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How Utah Responds to the Cal Loss

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NCAA Football: Utah at California John Hefti-USA TODAY Sports

How a team responds to the adversity after a loss can tell you a lot about that team. For only the second time since 2014, the Utah Utes fell in a game decided by one score. The Utes are now 1-1 in conference play, which keeps them firmly in the crazy Pac-12 South race. The first loss of a season always stings, especially when it was a game Utah could have (and arguably should have) won. They need to move forward though and not let Cal beat them twice. The Utes have an opportunity to show what kind of team they are when faced with adversity when Arizona comes to Rice-Eccles Stadium on Saturday. The Utes have not yet beaten the Wildcats with Rich Rodriguez as their head coach.

We know that this Utah team does not quit when they get down in a football game. They have been down by 14 points against both USC and Cal. Utah outscored USC and Cal a combined 44-17 after falling behind by 14 points. This shows two things: first, the Utes do not quit and play well from behind, and second, the Utes do not start quickly and are forced to play from behind for most of the game, which is does not fit Utah's offensive strategy of ball control with time consuming, methodical drives. There are also many teams in the Pac-12 with high scoring offenses that you do not want to play catch up against. Arizona has traditionally had a high scoring offense that has moved the football and scored a lot of points against Utah. Playing from behind against the Wildcats is not a recipe for success. Can Utah shake off the loss to Cal and finally start quickly, or will they again fall behind and try to furiously roar back into the game?

As previously mentioned, the loss at Cal is only Utah's second loss in a one score game since 2014, the other loss was at home against Washington State in 2014. In case you forgot or blocked that game from your memory, Utah blew a 21-point first quarter lead, eventually losing 28-27. Utah responded to that loss by beating then No. 8 UCLA in the Rose Bowl. The Utes would also win at Oregon State and at home against then No. 20 USC, their first won over the Trojans as a member of the Pac-12. Can Utah follow the loss at Cal with multiple wins in a row?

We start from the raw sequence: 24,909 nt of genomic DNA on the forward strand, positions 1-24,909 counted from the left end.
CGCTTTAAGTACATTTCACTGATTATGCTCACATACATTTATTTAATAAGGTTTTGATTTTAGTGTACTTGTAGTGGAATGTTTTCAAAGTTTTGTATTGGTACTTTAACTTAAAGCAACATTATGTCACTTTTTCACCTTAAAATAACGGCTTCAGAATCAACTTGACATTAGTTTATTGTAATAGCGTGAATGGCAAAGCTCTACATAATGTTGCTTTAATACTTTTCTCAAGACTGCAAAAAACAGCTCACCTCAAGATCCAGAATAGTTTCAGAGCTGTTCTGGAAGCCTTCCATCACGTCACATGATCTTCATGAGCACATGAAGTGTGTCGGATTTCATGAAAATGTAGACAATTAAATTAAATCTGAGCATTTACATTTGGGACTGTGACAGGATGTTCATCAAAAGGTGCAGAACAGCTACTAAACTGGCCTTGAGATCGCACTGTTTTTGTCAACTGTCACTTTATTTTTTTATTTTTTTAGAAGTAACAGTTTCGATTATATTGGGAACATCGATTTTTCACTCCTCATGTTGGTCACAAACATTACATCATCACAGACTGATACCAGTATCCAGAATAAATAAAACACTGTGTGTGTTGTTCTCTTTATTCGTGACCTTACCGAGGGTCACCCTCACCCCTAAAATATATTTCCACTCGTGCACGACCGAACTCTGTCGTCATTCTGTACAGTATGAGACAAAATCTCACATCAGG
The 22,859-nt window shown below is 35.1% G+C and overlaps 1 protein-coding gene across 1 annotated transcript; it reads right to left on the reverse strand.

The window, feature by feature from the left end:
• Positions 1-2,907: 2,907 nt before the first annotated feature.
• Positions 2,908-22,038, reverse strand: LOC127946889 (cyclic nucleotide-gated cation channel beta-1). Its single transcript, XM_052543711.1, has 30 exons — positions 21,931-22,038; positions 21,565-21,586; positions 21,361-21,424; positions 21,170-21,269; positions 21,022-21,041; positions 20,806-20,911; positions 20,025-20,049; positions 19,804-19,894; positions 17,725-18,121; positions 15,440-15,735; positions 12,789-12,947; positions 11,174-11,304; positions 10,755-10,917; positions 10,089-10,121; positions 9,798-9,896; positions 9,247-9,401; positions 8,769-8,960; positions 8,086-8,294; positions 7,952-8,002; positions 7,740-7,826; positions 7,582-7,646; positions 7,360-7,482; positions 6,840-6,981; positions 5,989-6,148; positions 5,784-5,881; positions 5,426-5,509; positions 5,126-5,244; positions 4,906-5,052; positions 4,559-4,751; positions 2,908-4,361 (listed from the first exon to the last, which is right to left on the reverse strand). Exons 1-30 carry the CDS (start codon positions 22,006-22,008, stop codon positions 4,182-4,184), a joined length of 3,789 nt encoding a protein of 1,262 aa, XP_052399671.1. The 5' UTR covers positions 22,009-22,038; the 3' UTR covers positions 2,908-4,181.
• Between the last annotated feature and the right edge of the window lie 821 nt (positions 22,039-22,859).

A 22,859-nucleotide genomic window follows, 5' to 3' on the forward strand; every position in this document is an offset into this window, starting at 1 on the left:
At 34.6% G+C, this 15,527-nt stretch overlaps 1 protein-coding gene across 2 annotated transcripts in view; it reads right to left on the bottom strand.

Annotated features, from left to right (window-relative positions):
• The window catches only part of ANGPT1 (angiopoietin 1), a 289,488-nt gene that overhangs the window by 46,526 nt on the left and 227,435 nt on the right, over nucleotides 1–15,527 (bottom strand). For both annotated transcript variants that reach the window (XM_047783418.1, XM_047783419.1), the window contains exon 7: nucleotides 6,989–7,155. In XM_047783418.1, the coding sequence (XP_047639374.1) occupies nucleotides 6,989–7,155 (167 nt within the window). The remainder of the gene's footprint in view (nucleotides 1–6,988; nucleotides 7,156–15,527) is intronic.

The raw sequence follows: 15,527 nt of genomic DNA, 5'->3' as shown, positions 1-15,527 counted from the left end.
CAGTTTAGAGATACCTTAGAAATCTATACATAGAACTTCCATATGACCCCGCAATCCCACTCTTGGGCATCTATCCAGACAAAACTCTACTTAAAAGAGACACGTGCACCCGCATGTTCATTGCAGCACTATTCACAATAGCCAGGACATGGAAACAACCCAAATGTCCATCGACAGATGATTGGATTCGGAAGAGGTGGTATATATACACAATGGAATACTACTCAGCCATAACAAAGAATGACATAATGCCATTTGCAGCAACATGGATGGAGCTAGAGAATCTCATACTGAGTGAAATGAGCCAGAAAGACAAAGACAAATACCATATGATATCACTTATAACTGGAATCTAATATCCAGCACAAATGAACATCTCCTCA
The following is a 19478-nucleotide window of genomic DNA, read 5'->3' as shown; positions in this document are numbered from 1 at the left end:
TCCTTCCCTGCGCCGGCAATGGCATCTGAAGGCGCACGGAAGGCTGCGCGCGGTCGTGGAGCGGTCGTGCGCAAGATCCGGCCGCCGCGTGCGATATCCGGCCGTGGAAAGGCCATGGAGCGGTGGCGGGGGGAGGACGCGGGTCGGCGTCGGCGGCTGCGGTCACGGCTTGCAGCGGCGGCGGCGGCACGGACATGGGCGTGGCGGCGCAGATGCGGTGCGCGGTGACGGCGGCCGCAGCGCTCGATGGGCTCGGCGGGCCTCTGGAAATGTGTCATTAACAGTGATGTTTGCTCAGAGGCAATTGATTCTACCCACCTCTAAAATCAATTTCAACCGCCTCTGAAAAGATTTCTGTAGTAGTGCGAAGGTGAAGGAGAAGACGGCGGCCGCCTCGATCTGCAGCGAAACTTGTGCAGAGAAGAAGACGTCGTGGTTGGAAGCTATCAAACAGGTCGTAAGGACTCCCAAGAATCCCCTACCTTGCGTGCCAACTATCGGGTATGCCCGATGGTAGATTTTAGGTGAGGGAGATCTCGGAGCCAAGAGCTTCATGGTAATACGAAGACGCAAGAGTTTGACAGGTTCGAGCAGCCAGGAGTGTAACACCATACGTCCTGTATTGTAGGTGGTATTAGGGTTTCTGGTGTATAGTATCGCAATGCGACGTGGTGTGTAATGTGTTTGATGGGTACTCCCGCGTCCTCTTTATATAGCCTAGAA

Another big question in the Arizona game is the health of the Utah football team. Utah has already lost four starters since spring to season/career ending injuries: centers Hiva Lutui and J.J. Dielman, defensive end Kylie Fitts, and tight end Siale Fakailoatonga. There are also a lot of banged up players on the team, including defensive tackle Lowell Lotulelei and wide receiver Tim Patrick among others. How many of the banged up players will be back against Arizona? Also, how do the new starters replace their injured teammates?

With team captains like Dominque Hatfield, Utah will likely be able to emerge from this loss stronger. As the saying goes, "what doesn't kill you makes you stronger." There are many examples of teams losing a game, and it focuses the team, helping them play better the rest of the season. The Pac-12 is a rugged conference that is nearly impossible to get through unscathed. The last team to get through a regular season undefeated was Oregon in 2010, the last year of the Pac-10. One loss does not destroy Utah's hopes of achieving goals like a Pac-12 Championship. They just need to learn from this loss and not let it cost them more games. They have strong leadership from both players and coaches that is needed to rally together and grow after a loss.

While a win against Arizona would not lock up the South for the Utes, a loss very well could derail Pac-12 South title hopes. We will find out Saturday if the Utah football has learned from the loss and has grown as a team.